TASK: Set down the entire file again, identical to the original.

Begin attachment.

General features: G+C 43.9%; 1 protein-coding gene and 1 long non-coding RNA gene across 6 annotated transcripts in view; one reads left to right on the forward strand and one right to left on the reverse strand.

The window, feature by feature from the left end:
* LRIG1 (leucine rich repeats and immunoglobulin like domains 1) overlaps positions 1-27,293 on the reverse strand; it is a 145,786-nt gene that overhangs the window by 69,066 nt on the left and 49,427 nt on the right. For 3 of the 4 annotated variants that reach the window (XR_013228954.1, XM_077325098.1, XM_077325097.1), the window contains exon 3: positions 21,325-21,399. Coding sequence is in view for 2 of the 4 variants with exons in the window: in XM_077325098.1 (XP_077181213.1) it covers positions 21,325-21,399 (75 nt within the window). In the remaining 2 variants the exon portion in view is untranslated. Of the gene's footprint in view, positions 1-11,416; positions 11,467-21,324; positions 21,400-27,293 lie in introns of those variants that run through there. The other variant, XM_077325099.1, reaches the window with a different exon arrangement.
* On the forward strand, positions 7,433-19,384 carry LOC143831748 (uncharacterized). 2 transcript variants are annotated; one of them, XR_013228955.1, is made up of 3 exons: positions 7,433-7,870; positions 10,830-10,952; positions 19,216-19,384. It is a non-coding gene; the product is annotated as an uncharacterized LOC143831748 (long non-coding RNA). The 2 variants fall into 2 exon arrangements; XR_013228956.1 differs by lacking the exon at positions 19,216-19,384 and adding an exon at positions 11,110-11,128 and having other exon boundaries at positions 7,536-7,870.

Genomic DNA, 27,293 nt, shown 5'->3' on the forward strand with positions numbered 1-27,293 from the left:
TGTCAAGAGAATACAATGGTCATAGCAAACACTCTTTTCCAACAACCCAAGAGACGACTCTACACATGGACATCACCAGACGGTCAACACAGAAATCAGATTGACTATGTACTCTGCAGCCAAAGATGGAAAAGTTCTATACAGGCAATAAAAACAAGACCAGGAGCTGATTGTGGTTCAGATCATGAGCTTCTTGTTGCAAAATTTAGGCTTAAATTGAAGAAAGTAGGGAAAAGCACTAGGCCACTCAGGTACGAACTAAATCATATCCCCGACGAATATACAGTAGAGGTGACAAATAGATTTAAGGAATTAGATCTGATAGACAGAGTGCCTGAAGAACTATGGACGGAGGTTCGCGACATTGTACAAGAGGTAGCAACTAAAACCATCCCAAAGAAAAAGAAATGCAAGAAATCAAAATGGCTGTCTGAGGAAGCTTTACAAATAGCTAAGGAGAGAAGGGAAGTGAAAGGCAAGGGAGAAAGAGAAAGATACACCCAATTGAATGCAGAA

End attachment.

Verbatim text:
General features: G+C 43.9%; 1 protein-coding gene and 1 long non-coding RNA gene across 6 annotated transcripts in view; one reads left to right on the forward strand and one right to left on the reverse strand.

The window, feature by feature from the left end:
* LRIG1 (leucine rich repeats and immunoglobulin like domains 1) overlaps positions 1-27,293 on the reverse strand; it is a 145,786-nt gene that overhangs the window by 69,066 nt on the left and 49,427 nt on the right. For 3 of the 4 annotated variants that reach the window (XR_013228954.1, XM_077325098.1, XM_077325097.1), the window contains exon 3: positions 21,325-21,399. Coding sequence is in view for 2 of the 4 variants with exons in the window: in XM_077325098.1 (XP_077181213.1) it covers positions 21,325-21,399 (75 nt within the window). In the remaining 2 variants the exon portion in view is untranslated. Of the gene's footprint in view, positions 1-11,416; positions 11,467-21,324; positions 21,400-27,293 lie in introns of those variants that run through there. The other variant, XM_077325099.1, reaches the window with a different exon arrangement.
* On the forward strand, positions 7,433-19,384 carry LOC143831748 (uncharacterized). 2 transcript variants are annotated; one of them, XR_013228955.1, is made up of 3 exons: positions 7,433-7,870; positions 10,830-10,952; positions 19,216-19,384. It is a non-coding gene; the product is annotated as an uncharacterized LOC143831748 (long non-coding RNA). The 2 variants fall into 2 exon arrangements; XR_013228956.1 differs by lacking the exon at positions 19,216-19,384 and adding an exon at positions 11,110-11,128 and having other exon boundaries at positions 7,536-7,870.

Genomic DNA, 27,293 nt, shown 5'->3' on the forward strand with positions numbered 1-27,293 from the left:
TGTCAAGAGAATACAATGGTCATAGCAAACACTCTTTTCCAACAACCCAAGAGACGACTCTACACATGGACATCACCAGACGGTCAACACAGAAATCAGATTGACTATGTACTCTGCAGCCAAAGATGGAAAAGTTCTATACAGGCAATAAAAACAAGACCAGGAGCTGATTGTGGTTCAGATCATGAGCTTCTTGTTGCAAAATTTAGGCTTAAATTGAAGAAAGTAGGGAAAAGCACTAGGCCACTCAGGTACGAACTAAATCATATCCCCGACGAATATACAGTAGAGGTGACAAATAGATTTAAGGAATTAGATCTGATAGACAGAGTGCCTGAAGAACTATGGACGGAGGTTCGCGACATTGTACAAGAGGTAGCAACTAAAACCATCCCAAAGAAAAAGAAATGCAAGAAATCAAAATGGCTGTCTGAGGAAGCTTTACAAATAGCTAAGGAGAGAAGGGAAGTGAAAGGCAAGGGAGAAAGAGAAAGATACACCCAATTGAATGCAGAA